29 Jan Survey: Statewide worker shortage continues
Survey: Statewide worker shortage continues
Community officials, business leaders weigh in on issue
By Joe VanDeLaarschot
Jan. 28, 2020
HARTFORD, WI — A recent survey by Wisconsin Manufacturers and Commerce indicates finding qualified workers remains one of the largest challenges for state business and industry.
Community officials and business leaders say the same problem exists in this area.
Hartford Area Chamber of Commerce Executive Director Scott Henke said that’s the number one issue for area employers – “that and health care costs.”
“Just to find employees to fill vacant positions, we would literally have to take every high school graduate from Hartford over the next two years just to fill those spots,” Henke said. “It’s because of growth and also because of the decline in the birth rate. Baby boomers are retiring faster than the baby boomers’ kids are having children.”
According to the WMC survey, three-quarters of private-sector employers surveyed reported difficulties in finding employees. The semiannual survey of Wisconsin CEOs is the 10th consecutive WMC survey to report 65% of employers having difficulties finding workers.
“Workforce is the defining economic issue in Wisconsin and will be until we figure out a way to attract the workers employees need as baby boomers continue to reach retirement age,” WMC president and CEO Kurt Bauer said in a press release.
Cathy Hesprich, senior human resources partner at Quad/Graphics in Hartford, said solving the problem is a constant battle.
“I think the biggest problem that we have is that it is so easy to get jobs that we have to work very hard to attract people and then to get them to stay,” Hesprich said. “We make it very easy for people to come in and apply. Every Wednesday we have a ‘Walk in Wednesday’ where if you come in between 8 a.m. and 2 p.m. you will get a tour and you will get an interview no matter what. We have found that helps because sometime people with the economy the way it is, they want to move quickly and we want to move quickly if we have someone interested. By doing the ‘Walk in Wednesdays’ we have sped up the hiring process.”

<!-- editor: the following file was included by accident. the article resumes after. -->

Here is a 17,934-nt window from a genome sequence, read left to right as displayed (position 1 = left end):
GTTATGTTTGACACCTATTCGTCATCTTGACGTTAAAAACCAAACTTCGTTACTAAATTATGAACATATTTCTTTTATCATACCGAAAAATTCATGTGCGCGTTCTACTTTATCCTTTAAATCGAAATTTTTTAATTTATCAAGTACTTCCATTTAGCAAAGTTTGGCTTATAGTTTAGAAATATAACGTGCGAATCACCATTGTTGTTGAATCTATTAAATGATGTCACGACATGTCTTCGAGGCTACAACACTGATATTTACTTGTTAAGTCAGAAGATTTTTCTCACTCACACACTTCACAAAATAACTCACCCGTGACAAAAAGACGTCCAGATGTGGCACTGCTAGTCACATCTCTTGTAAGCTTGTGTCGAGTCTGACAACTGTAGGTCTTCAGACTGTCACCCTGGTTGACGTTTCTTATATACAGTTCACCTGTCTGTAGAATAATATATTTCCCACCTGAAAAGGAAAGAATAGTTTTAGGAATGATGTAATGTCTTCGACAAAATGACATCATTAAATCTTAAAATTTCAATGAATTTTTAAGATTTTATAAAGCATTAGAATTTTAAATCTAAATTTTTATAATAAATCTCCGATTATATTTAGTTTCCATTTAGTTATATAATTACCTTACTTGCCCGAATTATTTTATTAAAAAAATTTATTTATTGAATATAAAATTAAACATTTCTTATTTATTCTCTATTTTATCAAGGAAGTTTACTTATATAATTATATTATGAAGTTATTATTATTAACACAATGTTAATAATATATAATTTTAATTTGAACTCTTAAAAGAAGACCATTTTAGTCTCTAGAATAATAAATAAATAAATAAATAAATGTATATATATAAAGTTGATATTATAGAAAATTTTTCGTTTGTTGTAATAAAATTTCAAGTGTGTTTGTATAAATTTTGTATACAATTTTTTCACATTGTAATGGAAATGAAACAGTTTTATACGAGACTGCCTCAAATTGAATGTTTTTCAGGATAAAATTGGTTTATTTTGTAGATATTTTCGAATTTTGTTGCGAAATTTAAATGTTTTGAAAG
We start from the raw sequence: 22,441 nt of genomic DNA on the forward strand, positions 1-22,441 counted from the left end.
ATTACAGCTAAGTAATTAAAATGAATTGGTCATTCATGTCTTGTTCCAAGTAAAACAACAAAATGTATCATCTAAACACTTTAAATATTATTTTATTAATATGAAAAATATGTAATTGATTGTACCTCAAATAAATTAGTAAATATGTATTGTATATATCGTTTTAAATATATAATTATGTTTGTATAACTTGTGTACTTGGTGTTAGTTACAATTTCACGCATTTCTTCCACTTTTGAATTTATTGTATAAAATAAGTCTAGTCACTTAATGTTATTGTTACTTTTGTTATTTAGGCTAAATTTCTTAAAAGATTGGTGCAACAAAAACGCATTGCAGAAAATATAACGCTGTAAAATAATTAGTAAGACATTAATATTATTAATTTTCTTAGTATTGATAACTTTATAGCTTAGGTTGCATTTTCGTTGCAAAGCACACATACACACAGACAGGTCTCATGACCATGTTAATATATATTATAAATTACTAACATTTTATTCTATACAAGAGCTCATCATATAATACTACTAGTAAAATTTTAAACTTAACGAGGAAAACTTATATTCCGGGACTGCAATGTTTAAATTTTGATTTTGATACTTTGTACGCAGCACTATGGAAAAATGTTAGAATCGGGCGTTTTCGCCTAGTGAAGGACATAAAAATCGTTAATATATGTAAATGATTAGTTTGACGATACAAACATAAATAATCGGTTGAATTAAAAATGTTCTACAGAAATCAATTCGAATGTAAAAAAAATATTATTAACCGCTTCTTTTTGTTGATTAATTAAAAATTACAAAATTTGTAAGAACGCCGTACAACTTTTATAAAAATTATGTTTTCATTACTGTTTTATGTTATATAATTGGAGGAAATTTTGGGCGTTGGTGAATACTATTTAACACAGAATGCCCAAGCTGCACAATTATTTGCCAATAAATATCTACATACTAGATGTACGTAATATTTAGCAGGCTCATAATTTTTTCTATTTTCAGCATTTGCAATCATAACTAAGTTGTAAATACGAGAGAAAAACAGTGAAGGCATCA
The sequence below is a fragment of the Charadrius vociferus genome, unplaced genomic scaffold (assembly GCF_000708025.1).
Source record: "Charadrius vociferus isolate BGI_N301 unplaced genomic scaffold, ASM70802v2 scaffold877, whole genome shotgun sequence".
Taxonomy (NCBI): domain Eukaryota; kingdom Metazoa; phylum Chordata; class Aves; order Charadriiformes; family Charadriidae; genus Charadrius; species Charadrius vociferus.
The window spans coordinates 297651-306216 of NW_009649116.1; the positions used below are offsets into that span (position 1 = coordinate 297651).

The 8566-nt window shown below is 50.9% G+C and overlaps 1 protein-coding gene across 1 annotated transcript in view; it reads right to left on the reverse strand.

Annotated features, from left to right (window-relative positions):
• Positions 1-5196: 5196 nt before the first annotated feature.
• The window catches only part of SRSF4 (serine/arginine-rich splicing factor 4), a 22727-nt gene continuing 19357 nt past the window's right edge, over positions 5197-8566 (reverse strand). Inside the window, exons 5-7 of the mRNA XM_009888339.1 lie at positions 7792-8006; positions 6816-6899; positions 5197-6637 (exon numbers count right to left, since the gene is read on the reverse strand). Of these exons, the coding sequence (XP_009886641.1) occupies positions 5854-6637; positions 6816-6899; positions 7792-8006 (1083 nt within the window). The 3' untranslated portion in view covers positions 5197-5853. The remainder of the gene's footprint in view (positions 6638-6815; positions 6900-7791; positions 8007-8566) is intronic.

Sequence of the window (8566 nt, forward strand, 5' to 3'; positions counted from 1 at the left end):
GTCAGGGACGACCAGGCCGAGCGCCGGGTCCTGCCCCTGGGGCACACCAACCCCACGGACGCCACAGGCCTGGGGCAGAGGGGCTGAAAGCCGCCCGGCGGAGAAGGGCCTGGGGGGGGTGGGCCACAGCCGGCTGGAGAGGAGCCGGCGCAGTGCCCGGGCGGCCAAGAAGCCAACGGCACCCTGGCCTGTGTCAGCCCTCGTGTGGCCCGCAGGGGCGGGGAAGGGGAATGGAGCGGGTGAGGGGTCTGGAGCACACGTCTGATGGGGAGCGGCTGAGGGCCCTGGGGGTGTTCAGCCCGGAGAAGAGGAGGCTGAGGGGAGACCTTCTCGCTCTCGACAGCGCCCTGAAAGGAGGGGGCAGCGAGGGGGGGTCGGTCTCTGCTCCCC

Some companies across the state and locally have offered flexible work schedules and even flexible dress codes. The survey indicated some have planned lunches and social events as well as wellness programs and flexible days off. Some even have adopted work-from-home policies.
Signicast Human Resources Director Teri Green said her company is facing the same challenge.
“We’ve all had a number of challenges, but our hiring has been strong,” Green said. “We do get applicants that come in, but the challenge is finding the right qualified candidate.
“We were able to hire over 300 employees last year and our hiring pipeline is strong. It’s really a matter of finding those people for key positions,” Green said. “We have about 50 positions now we are trying to fill. It is a lot, but it is mostly for us because there is turnover and we are growing. We’ve added business so we have an entire plant we’re trying to staff.”
Slinger School District Superintendent Daren Sievers said student readiness through the local school districts needs to reflect local job market demands.
“We know there’s a skilled labor shortage. Our technology education department works hard every day to make sure they are doing what they can to address that shortage by preparing students for the job market,” Sievers said.
Hartford Area Development Corporation Executive Director Tom Hostad said Milwaukee Tool’s announcement that the company will build a new factory in West Bend that will lead to the creation of 50 highly skilled manufacturing jobs initially could increase the area competition, causing a tighter market for skilled workers.